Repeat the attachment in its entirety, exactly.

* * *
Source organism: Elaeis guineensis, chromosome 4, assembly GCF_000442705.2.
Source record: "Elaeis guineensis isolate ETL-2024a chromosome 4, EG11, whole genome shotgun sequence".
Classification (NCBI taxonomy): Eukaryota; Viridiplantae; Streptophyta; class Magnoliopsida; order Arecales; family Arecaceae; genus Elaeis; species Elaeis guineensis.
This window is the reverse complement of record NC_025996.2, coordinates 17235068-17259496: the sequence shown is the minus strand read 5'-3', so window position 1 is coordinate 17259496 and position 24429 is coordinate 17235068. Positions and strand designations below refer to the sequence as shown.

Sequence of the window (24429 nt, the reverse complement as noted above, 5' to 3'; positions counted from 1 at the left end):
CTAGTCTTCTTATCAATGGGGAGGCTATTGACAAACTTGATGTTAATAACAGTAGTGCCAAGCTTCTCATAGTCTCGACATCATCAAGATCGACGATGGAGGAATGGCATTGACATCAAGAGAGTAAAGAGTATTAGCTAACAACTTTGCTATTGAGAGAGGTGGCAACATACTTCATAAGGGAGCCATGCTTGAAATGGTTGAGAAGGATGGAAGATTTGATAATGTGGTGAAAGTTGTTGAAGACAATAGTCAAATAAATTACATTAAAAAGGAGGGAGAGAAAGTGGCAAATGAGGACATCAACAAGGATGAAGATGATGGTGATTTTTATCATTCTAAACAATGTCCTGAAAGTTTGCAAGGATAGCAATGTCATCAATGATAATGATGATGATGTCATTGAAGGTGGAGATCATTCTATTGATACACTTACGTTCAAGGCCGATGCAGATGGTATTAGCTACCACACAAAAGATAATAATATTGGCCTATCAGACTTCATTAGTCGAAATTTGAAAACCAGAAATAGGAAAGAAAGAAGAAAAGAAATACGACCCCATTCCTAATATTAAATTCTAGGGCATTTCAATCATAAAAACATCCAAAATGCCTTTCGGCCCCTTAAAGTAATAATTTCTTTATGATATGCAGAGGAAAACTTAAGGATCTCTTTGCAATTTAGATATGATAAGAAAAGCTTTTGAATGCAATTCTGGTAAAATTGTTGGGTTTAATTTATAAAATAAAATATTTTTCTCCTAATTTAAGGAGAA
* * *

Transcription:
Source organism: Elaeis guineensis, chromosome 4, assembly GCF_000442705.2.
Source record: "Elaeis guineensis isolate ETL-2024a chromosome 4, EG11, whole genome shotgun sequence".
Classification (NCBI taxonomy): Eukaryota; Viridiplantae; Streptophyta; class Magnoliopsida; order Arecales; family Arecaceae; genus Elaeis; species Elaeis guineensis.
This window is the reverse complement of record NC_025996.2, coordinates 17235068-17259496: the sequence shown is the minus strand read 5'-3', so window position 1 is coordinate 17259496 and position 24429 is coordinate 17235068. Positions and strand designations below refer to the sequence as shown.

Sequence of the window (24429 nt, the reverse complement as noted above, 5' to 3'; positions counted from 1 at the left end):
CTAGTCTTCTTATCAATGGGGAGGCTATTGACAAACTTGATGTTAATAACAGTAGTGCCAAGCTTCTCATAGTCTCGACATCATCAAGATCGACGATGGAGGAATGGCATTGACATCAAGAGAGTAAAGAGTATTAGCTAACAACTTTGCTATTGAGAGAGGTGGCAACATACTTCATAAGGGAGCCATGCTTGAAATGGTTGAGAAGGATGGAAGATTTGATAATGTGGTGAAAGTTGTTGAAGACAATAGTCAAATAAATTACATTAAAAAGGAGGGAGAGAAAGTGGCAAATGAGGACATCAACAAGGATGAAGATGATGGTGATTTTTATCATTCTAAACAATGTCCTGAAAGTTTGCAAGGATAGCAATGTCATCAATGATAATGATGATGATGTCATTGAAGGTGGAGATCATTCTATTGATACACTTACGTTCAAGGCCGATGCAGATGGTATTAGCTACCACACAAAAGATAATAATATTGGCCTATCAGACTTCATTAGTCGAAATTTGAAAACCAGAAATAGGAAAGAAAGAAGAAAAGAAATACGACCCCATTCCTAATATTAAATTCTAGGGCATTTCAATCATAAAAACATCCAAAATGCCTTTCGGCCCCTTAAAGTAATAATTTCTTTATGATATGCAGAGGAAAACTTAAGGATCTCTTTGCAATTTAGATATGATAAGAAAAGCTTTTGAATGCAATTCTGGTAAAATTGTTGGGTTTAATTTATAAAATAAAATATTTTTCTCCTAATTTAAGGAGAA